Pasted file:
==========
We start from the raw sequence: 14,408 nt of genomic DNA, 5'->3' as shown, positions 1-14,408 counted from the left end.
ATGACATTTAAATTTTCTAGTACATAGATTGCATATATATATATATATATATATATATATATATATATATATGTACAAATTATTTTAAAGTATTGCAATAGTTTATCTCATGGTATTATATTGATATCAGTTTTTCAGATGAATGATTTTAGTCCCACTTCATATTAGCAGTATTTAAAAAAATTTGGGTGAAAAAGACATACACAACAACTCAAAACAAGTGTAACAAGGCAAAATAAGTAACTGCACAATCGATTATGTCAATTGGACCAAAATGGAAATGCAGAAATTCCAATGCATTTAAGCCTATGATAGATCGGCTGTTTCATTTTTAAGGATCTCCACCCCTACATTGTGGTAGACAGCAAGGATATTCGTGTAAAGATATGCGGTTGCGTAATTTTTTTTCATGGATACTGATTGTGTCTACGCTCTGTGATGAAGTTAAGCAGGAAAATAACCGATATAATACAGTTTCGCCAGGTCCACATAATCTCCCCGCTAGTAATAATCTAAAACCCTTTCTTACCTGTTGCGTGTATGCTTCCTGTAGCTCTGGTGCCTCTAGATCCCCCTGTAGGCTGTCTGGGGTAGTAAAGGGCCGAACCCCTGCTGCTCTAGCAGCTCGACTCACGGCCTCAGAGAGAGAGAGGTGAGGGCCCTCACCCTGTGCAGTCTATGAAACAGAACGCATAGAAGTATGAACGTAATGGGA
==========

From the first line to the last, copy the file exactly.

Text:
We start from the raw sequence: 14,408 nt of genomic DNA, 5'->3' as shown, positions 1-14,408 counted from the left end.
ATGACATTTAAATTTTCTAGTACATAGATTGCATATATATATATATATATATATATATATATATATATATATGTACAAATTATTTTAAAGTATTGCAATAGTTTATCTCATGGTATTATATTGATATCAGTTTTTCAGATGAATGATTTTAGTCCCACTTCATATTAGCAGTATTTAAAAAAATTTGGGTGAAAAAGACATACACAACAACTCAAAACAAGTGTAACAAGGCAAAATAAGTAACTGCACAATCGATTATGTCAATTGGACCAAAATGGAAATGCAGAAATTCCAATGCATTTAAGCCTATGATAGATCGGCTGTTTCATTTTTAAGGATCTCCACCCCTACATTGTGGTAGACAGCAAGGATATTCGTGTAAAGATATGCGGTTGCGTAATTTTTTTTCATGGATACTGATTGTGTCTACGCTCTGTGATGAAGTTAAGCAGGAAAATAACCGATATAATACAGTTTCGCCAGGTCCACATAATCTCCCCGCTAGTAATAATCTAAAACCCTTTCTTACCTGTTGCGTGTATGCTTCCTGTAGCTCTGGTGCCTCTAGATCCCCCTGTAGGCTGTCTGGGGTAGTAAAGGGCCGAACCCCTGCTGCTCTAGCAGCTCGACTCACGGCCTCAGAGAGAGAGAGGTGAGGGCCCTCACCCTGTGCAGTCTATGAAACAGAACGCATAGAAGTATGAACGTAATGGGA